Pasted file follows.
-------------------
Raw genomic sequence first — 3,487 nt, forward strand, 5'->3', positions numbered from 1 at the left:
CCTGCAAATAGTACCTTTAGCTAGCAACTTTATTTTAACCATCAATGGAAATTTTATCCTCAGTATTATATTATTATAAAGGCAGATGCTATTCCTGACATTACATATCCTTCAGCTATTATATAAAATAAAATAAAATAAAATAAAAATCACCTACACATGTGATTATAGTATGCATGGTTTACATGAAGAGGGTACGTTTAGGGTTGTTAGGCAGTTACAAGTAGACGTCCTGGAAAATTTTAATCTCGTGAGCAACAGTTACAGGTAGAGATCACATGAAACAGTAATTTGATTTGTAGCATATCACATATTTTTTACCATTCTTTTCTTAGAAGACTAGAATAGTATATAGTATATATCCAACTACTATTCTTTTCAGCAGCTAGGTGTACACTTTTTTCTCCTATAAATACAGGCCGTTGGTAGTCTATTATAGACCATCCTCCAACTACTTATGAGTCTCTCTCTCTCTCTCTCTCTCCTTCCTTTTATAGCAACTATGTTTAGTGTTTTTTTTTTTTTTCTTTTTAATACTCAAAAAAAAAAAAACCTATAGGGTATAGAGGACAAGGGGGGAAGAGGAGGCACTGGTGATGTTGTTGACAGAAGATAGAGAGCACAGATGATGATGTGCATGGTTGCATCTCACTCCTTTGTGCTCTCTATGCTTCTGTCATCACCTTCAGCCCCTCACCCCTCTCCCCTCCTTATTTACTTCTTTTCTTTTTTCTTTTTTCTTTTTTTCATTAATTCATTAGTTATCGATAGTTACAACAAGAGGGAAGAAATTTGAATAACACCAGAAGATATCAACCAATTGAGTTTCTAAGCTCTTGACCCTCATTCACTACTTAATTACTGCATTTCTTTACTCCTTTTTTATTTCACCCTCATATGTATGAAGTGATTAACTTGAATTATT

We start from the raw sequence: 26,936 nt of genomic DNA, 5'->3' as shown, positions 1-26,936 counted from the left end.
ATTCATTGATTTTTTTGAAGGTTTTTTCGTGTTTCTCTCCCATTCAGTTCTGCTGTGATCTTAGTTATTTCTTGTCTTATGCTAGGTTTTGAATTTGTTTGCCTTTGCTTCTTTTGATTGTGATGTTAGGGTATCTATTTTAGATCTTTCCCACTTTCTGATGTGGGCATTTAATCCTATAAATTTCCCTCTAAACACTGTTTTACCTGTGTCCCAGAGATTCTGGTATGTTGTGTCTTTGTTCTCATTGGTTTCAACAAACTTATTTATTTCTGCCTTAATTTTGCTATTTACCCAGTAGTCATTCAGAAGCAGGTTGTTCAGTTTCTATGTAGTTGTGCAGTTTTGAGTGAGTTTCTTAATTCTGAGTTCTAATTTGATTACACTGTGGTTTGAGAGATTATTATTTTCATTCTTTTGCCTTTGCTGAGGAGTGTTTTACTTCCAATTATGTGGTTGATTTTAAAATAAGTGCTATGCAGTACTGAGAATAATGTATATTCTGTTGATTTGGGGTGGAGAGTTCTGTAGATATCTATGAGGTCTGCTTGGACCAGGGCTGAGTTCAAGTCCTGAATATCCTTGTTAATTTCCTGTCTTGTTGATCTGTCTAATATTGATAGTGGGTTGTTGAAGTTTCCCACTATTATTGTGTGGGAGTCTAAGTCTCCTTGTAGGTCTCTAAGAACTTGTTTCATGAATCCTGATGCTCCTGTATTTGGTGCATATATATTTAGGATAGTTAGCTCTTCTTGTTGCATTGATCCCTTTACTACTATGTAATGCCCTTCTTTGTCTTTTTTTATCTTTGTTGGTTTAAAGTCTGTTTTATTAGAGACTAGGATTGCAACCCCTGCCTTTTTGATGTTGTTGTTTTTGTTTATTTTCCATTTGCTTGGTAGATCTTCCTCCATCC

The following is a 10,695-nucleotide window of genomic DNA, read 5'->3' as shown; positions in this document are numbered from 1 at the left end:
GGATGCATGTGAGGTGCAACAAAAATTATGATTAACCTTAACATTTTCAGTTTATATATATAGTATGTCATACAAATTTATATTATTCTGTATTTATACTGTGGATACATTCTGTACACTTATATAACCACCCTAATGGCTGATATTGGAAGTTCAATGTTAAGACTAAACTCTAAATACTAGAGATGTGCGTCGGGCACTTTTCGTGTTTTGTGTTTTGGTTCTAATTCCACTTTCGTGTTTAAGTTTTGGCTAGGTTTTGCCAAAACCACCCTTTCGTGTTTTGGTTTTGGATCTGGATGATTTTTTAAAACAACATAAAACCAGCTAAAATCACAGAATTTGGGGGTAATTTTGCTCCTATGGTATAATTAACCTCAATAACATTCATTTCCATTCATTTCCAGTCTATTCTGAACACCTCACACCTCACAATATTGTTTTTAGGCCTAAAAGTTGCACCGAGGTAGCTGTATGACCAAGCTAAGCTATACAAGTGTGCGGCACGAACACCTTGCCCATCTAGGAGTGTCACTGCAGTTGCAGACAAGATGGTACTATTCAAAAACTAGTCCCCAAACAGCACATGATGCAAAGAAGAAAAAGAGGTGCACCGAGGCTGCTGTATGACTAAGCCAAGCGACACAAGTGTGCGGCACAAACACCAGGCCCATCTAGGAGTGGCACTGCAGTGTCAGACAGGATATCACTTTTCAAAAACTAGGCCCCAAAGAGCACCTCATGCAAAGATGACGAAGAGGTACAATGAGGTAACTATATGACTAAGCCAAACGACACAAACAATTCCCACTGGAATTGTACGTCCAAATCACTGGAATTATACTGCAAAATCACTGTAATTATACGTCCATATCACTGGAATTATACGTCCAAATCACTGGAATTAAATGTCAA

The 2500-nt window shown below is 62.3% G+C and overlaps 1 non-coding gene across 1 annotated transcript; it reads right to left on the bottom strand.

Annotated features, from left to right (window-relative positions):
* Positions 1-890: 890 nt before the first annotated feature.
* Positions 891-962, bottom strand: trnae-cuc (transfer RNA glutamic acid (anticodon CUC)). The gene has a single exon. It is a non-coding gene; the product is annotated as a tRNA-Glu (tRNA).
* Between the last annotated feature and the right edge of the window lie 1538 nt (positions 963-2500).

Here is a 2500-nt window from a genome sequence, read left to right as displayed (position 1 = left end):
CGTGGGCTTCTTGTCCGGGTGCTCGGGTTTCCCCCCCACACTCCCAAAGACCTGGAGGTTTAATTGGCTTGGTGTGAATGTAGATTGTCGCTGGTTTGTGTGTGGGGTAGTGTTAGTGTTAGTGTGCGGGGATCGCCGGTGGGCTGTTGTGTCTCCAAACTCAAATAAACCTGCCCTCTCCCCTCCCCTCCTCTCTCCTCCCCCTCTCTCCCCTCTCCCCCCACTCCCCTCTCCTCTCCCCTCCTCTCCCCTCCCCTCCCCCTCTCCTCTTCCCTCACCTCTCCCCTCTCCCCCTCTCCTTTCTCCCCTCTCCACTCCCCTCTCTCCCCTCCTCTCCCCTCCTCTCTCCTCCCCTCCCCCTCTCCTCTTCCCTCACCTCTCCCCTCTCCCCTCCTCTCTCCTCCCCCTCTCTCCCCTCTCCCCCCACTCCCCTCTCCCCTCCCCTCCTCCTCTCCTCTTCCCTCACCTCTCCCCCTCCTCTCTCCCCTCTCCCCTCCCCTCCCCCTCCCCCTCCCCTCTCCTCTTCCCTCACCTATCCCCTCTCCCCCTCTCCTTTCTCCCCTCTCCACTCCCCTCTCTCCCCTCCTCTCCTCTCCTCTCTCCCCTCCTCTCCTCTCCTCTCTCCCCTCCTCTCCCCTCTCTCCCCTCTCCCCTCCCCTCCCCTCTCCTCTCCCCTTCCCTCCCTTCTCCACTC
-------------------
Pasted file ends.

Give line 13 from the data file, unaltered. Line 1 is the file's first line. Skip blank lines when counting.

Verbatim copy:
CGTGGGCTTCTTGTCCGGGTGCTCGGGTTTCCCCCCCACACTCCCAAAGACCTGGAGGTTTAATTGGCTTGGTGTGAATGTAGATTGTCGCTGGTTTGTGTGTGGGGTAGTGTTAGTGTTAGTGTGCGGGGATCGCCGGTGGGCTGTTGTGTCTCCAAACTCAAATAAACCTGCCCTCTCCCCTCCCCTCCTCTCTCCTCCCCCTCTCTCCCCTCTCCCCCCACTCCCCTCTCCTCTCCCCTCCTCTCCCCTCCCCTCCCCCTCTCCTCTTCCCTCACCTCTCCCCTCTCCCCCTCTCCTTTCTCCCCTCTCCACTCCCCTCTCTCCCCTCCTCTCCCCTCCTCTCTCCTCCCCTCCCCCTCTCCTCTTCCCTCACCTCTCCCCTCTCCCCTCCTCTCTCCTCCCCCTCTCTCCCCTCTCCCCCCACTCCCCTCTCCCCTCCCCTCCTCCTCTCCTCTTCCCTCACCTCTCCCCCTCCTCTCTCCCCTCTCCCCTCCCCTCCCCCTCCCCCTCCCCTCTCCTCTTCCCTCACCTATCCCCTCTCCCCCTCTCCTTTCTCCCCTCTCCACTCCCCTCTCTCCCCTCCTCTCCTCTCCTCTCTCCCCTCCTCTCCTCTCCTCTCTCCCCTCCTCTCCCCTCTCTCCCCTCTCCCCTCCCCTCCCCTCTCCTCTCCCCTTCCCTCCCTTCTCCACTC